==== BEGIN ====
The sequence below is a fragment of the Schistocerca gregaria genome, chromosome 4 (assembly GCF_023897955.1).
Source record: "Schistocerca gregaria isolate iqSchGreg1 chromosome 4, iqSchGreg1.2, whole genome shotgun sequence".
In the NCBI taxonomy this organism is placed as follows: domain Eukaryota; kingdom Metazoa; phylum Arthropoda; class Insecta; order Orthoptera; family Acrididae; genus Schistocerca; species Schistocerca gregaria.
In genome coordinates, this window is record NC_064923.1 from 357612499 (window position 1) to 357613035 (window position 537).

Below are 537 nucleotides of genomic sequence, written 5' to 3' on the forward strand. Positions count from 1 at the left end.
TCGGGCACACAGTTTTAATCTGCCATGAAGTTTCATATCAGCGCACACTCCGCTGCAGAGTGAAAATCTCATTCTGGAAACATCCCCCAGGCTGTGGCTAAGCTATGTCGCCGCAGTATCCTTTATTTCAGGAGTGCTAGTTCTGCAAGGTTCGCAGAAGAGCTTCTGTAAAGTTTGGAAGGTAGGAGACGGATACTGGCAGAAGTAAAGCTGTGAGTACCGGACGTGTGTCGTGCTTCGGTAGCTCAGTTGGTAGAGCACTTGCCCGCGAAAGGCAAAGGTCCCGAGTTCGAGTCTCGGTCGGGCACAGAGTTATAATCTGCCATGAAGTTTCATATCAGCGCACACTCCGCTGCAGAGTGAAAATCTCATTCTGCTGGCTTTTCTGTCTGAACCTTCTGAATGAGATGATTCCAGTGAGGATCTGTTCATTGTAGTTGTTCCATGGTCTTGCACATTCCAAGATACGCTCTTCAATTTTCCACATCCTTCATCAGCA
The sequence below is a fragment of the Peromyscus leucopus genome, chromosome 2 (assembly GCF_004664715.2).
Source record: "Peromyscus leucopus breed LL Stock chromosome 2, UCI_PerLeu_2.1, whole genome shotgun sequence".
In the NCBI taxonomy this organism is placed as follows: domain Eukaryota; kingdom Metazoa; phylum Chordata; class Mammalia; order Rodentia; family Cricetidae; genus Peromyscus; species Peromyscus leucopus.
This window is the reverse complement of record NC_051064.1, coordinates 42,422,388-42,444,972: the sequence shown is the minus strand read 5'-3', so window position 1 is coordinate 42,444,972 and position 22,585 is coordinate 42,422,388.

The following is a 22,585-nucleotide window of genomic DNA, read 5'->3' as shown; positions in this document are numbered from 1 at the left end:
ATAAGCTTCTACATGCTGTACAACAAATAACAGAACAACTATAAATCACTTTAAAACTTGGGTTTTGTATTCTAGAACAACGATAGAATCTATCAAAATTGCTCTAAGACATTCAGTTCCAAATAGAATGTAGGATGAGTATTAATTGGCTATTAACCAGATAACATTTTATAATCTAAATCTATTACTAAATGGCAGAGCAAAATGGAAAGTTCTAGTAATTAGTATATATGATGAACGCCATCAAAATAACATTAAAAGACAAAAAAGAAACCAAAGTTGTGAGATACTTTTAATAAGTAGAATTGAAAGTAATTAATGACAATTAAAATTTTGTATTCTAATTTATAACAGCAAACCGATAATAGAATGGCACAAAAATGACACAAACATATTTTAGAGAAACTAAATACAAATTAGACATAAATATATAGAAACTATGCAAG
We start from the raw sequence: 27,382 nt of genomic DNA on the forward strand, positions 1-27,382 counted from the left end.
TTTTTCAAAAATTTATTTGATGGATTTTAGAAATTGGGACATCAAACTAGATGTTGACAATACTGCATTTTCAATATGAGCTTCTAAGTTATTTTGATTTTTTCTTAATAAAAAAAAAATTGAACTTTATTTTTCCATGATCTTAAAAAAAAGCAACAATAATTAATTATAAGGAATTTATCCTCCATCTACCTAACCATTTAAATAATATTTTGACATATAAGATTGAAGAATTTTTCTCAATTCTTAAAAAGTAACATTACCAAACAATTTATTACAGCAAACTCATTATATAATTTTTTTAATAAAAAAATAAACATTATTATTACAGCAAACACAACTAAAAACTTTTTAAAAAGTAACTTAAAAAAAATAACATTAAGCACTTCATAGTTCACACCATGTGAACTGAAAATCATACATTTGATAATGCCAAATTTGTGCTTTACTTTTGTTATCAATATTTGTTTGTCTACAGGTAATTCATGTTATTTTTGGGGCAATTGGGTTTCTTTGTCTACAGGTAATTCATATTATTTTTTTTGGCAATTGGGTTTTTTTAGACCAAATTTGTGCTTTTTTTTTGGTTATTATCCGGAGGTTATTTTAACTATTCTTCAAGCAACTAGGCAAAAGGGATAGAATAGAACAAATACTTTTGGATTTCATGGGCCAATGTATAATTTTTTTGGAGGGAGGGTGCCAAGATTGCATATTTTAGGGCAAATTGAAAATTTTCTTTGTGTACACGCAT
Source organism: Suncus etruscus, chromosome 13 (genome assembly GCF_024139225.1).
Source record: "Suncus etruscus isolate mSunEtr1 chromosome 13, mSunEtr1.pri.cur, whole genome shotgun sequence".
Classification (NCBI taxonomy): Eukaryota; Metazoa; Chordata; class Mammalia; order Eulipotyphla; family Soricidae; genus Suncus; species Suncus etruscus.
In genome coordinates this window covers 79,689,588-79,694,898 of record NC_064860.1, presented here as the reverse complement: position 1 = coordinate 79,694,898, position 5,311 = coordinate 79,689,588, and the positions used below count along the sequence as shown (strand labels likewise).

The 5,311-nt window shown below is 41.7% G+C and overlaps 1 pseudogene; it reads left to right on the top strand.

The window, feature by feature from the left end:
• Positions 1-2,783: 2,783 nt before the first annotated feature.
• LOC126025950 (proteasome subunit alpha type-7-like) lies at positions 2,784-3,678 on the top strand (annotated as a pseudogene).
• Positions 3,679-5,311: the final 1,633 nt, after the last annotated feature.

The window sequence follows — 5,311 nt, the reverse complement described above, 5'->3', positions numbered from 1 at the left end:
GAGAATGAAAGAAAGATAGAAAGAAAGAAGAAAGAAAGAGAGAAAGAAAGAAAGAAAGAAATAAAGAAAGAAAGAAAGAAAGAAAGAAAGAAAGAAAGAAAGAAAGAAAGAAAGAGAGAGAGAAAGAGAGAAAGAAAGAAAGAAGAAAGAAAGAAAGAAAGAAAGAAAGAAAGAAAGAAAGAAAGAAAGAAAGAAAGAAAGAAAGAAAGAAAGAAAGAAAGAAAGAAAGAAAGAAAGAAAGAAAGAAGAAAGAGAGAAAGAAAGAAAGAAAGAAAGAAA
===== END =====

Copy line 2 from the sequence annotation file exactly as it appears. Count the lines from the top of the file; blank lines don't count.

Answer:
Source record: "Schistocerca gregaria isolate iqSchGreg1 chromosome 4, iqSchGreg1.2, whole genome shotgun sequence".